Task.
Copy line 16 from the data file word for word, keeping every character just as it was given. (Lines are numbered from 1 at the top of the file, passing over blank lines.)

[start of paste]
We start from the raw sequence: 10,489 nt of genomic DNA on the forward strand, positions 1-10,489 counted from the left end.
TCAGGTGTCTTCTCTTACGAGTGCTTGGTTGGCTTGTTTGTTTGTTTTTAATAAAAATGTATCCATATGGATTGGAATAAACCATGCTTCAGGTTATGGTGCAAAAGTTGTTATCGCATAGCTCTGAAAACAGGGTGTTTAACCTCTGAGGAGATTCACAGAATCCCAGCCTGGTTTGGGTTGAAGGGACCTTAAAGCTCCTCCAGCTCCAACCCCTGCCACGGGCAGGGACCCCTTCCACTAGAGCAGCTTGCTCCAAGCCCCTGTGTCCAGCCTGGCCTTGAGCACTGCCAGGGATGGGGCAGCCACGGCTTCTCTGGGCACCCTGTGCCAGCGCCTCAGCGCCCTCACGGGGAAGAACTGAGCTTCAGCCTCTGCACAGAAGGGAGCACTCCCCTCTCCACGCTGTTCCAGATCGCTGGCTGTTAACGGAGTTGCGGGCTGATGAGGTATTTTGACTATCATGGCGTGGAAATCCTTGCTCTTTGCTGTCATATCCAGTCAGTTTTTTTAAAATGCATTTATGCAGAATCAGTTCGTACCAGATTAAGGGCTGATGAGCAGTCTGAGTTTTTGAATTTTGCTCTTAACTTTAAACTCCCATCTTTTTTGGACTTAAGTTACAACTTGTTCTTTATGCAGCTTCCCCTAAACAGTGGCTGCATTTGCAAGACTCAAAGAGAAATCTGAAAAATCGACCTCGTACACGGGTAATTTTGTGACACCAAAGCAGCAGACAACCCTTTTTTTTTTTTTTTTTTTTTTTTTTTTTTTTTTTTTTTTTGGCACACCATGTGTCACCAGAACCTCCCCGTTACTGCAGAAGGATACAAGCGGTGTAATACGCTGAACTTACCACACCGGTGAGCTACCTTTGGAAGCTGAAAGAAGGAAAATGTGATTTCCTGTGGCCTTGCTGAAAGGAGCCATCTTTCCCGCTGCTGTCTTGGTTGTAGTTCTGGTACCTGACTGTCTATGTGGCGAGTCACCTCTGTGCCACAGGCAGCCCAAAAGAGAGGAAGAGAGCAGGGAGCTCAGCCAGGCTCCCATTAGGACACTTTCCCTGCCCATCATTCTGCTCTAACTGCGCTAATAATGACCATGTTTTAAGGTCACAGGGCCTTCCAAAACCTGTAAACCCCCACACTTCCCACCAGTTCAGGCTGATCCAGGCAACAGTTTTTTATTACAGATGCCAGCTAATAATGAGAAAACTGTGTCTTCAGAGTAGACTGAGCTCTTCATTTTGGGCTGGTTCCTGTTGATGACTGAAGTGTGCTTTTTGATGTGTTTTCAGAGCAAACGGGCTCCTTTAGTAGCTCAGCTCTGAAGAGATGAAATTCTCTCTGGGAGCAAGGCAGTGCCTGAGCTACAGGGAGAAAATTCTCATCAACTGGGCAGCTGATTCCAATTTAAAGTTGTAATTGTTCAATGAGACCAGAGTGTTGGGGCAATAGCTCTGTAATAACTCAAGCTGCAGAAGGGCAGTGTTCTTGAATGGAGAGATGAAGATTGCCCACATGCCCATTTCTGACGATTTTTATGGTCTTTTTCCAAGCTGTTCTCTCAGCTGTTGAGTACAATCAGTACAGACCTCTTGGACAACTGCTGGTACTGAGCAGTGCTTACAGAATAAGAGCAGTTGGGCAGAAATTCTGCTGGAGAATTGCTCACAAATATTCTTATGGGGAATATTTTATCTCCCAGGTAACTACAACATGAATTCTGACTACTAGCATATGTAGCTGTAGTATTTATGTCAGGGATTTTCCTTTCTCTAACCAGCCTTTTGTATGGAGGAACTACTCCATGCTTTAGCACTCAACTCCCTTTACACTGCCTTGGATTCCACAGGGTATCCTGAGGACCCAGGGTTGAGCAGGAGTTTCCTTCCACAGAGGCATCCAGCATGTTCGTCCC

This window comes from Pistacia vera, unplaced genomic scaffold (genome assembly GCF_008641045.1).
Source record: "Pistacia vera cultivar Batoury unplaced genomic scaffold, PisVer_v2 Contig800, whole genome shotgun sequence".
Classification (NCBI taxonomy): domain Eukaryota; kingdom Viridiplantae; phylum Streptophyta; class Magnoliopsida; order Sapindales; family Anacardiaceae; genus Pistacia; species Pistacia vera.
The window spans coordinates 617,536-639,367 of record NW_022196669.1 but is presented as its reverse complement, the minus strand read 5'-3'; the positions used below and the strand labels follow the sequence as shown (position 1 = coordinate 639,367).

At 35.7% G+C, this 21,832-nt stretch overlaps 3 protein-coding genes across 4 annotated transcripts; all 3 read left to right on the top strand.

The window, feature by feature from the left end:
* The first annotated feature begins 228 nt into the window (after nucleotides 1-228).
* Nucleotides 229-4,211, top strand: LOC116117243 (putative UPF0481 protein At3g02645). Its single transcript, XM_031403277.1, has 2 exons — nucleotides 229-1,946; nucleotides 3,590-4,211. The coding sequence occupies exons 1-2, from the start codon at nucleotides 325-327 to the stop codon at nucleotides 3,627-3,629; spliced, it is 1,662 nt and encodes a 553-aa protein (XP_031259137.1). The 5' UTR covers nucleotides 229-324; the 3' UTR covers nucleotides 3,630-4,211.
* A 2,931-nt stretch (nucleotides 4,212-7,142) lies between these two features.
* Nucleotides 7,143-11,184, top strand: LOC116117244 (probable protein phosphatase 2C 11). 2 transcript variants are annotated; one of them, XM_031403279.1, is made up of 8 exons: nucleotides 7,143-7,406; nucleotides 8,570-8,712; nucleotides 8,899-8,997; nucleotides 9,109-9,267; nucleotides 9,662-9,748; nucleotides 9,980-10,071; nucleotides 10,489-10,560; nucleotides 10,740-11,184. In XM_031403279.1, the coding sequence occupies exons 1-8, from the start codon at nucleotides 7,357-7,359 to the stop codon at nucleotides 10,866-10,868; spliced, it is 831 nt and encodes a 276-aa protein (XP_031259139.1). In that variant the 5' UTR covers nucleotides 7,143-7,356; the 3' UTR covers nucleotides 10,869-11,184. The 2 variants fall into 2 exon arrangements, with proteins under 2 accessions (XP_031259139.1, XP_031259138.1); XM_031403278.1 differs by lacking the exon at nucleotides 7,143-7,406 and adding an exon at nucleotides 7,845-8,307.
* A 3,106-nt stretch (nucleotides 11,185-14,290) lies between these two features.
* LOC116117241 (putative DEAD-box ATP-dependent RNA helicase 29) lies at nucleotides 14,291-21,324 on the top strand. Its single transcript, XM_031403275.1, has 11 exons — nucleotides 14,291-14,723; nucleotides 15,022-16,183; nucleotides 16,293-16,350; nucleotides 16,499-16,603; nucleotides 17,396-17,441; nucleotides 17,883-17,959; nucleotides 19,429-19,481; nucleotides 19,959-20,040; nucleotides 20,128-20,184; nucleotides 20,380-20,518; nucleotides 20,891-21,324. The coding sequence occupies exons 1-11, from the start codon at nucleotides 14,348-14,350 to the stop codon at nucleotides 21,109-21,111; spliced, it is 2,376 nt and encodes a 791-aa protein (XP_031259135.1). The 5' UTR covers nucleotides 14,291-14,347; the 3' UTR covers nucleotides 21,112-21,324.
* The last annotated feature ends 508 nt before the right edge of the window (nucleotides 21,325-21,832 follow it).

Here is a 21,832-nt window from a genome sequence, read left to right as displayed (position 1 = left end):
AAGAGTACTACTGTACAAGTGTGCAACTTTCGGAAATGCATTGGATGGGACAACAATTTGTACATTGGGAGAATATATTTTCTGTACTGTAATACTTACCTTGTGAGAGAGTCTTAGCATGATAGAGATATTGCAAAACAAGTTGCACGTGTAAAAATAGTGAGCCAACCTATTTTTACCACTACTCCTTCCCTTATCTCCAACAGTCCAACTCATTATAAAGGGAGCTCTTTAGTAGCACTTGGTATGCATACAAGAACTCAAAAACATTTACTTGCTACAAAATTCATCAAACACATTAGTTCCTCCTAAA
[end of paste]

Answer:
Here is a 21,832-nt window from a genome sequence, read left to right as displayed (position 1 = left end):